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Tropic Thunder

Posted : 1 year, 1 month ago on 11 July 2018 08:49 (A review of Tropic Thunder)

You ever looked at Heart of Darkness, not the novel but the documentary about making Apocalypse Now, and think but what if it were a comedy? If the answer is no, then you’re clearly most people and not Ben Stiller. Props to Ben Stiller for deciding to take the piss out of the entire construct of prestige projects, auteurs, and ego-centric actors with Tropic Thunder.


It’s an entertaining 107 minutes, one that hurls a string of jokes at you, most of which land, and then rolls off into the credits happy to have entertained. It has no grander ambitions and thank god for that. It’s fun to watch Ben Stiller play a movie star trying to go serious, and perhaps a bit uncomfortably reflective at points given how he’s forsaken these types of films in favor of smaller scale character dramas lately. Same goes for Jack Black playing a comic actor big on fart humor not only trying to go serious but dealing with a massive heroin addiction that leads to some…unique verbal diatribes.


It’s at its zenith when it sits back and lets Robert Downey Jr. rip into overly Method-y actor types, like the great Daniel Day-Lewis, who torture and contort themselves for their art and begin to believe the fantasy is real. His character is a tightrope here, at once a joke about overly serious/earnest artistic types and essentially appearing in blackface. That last bit is baked into the film’s humor and treated with appropriate derision and lampoonery, mainly by a rapper-turned-actor dubbed Alpa Cino (Brandon T. Jackson). 2008 was a glorious return to form for Downey Jr. as an actor, between this and Iron Man, and a reminder of what a great comedic actor he can be when allowed to rapid-fire dialogue and find the truth in the absurdity. I’m sure he had plenty of ammo after working with Val Kilmer in Kiss Kiss Bang Bang.


Still, comedy is hard to maintain for a prolonged period of time, and Tropic Thunder’s eventual concession to make goods, happy endings, and brotherly bonds deflates some of its sharper critiques. This is a movie that opens with Stiller’s character being rightly chastised and spoofed for a poorly made film about a disabled character in a clear bid for artistic credibility and awards, then ends with his receiving those exact things. Tropic Thunder wants to have its cake and eat it too, as if it were afraid to maintain its savage tone for too long.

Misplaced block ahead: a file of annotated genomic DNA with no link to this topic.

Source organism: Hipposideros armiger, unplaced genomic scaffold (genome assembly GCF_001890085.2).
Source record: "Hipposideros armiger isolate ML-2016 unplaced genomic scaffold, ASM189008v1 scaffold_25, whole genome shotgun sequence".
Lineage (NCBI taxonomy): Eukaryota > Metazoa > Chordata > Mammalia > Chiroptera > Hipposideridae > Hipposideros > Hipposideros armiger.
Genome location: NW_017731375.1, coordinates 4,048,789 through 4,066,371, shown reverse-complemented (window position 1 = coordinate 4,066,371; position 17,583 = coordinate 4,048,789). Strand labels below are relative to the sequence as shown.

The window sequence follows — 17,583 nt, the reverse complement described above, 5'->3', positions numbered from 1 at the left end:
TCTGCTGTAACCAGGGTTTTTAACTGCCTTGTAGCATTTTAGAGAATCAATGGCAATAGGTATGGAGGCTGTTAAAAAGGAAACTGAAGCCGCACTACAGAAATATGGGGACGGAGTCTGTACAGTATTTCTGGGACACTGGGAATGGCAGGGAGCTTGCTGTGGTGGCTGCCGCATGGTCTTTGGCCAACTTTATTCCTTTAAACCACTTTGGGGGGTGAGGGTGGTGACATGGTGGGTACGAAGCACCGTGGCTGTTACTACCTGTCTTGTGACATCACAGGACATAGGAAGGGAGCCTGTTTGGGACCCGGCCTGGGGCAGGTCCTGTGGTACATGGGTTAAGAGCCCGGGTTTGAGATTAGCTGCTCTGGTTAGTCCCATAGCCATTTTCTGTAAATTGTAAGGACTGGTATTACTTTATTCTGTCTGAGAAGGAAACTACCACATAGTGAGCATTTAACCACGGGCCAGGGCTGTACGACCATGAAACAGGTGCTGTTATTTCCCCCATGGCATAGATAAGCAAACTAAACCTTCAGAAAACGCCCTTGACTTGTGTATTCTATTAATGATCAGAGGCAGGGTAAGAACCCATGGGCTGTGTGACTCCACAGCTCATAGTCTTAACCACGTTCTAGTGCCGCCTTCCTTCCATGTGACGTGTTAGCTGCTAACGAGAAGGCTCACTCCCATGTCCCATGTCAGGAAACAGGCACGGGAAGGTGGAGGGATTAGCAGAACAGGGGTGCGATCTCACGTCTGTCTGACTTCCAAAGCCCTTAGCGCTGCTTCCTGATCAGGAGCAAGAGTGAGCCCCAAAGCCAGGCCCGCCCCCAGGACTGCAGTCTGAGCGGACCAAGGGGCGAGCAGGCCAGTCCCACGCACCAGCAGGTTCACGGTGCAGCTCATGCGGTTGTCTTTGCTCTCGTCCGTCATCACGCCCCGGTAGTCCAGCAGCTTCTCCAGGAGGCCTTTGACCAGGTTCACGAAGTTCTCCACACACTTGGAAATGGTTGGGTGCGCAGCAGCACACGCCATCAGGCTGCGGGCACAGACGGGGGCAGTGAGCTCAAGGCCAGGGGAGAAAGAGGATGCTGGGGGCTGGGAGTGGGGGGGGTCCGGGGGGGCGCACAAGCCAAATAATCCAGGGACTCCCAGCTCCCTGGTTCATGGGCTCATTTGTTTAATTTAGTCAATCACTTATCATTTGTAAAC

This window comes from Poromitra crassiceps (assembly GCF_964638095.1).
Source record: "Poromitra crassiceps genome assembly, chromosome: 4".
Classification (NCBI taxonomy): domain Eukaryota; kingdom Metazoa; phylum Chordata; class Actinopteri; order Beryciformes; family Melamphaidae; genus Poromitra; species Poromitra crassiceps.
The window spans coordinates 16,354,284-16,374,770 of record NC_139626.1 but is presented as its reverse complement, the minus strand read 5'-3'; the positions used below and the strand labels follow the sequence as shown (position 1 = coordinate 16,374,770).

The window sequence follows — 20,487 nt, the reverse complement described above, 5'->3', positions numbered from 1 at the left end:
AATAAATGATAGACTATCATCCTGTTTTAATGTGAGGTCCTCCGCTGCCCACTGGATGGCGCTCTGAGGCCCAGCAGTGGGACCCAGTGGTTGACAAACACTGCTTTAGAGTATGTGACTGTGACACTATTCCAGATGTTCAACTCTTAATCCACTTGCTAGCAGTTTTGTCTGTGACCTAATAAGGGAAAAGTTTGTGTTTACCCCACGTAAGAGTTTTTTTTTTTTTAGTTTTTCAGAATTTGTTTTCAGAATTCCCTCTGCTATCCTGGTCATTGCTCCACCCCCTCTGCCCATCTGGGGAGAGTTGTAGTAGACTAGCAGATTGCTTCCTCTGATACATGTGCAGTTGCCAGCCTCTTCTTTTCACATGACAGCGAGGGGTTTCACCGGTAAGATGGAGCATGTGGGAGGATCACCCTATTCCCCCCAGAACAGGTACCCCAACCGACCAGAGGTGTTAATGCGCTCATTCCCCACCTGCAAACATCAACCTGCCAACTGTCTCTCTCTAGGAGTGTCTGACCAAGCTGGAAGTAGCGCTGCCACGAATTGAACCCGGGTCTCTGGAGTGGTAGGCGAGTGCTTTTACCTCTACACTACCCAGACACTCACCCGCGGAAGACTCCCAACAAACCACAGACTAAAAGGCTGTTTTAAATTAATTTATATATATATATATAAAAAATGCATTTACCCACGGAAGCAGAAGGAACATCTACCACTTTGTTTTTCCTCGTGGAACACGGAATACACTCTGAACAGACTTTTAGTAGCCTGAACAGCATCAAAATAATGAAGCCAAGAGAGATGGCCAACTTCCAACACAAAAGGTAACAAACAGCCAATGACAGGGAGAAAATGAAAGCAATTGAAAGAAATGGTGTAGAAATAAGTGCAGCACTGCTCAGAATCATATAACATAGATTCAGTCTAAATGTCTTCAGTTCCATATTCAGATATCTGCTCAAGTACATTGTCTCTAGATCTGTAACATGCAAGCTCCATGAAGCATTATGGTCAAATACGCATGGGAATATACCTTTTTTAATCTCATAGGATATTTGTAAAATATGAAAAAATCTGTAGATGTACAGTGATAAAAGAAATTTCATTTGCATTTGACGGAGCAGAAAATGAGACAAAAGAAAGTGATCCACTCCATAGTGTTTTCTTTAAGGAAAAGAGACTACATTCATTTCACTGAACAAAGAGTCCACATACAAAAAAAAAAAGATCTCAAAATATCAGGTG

Or the egos got brittle and in the way. They needed some soothing after the lashing they’d been receiving. It’s not earned and ends the film on a curious note after what was a lively, raucous glimpse at actorly self-absorption and a nearly unrecognizable Tom Cruise going beyond “ham” and into something far bigger, broader, and stranger. It can’t dilute the comedic might of what came before, but it’s an unsatisfying climax.

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Little Women

Posted : 1 year, 1 month ago on 11 July 2018 08:49 (A review of Little Women)

Confession: I have never read Little Women. Despite this, the story is one that is so familiar and become such a collected part of the fabric of Americana that I know the story’s general beats, character types, and basic plot. After all, there’s been three major film adaptations, several done on television, and it made a memorable appearance as a topic of discussion in an episode of Friends.


I generally like the warmth, love, and proto-feminist aura that the story provides. Here’s a safe haven for young girls where their intellectual curiosity is not only accounted for but strongly encourage. One where girls band together to make it through life’s various difficulties and grow into the best versions of themselves. Its enduring popularity makes perfect sense to me.


So, here’s 1994’s beloved adaptation with a stellar cast, more emphasis placed on the feminist undertones, and a general vibe of self-esteem, love, support, and nurturing. The warmth found in this movie is intoxicating. It’s a vision of American possibility and hopeful optimism that I want to believe in. It’s also just one hell of a movie.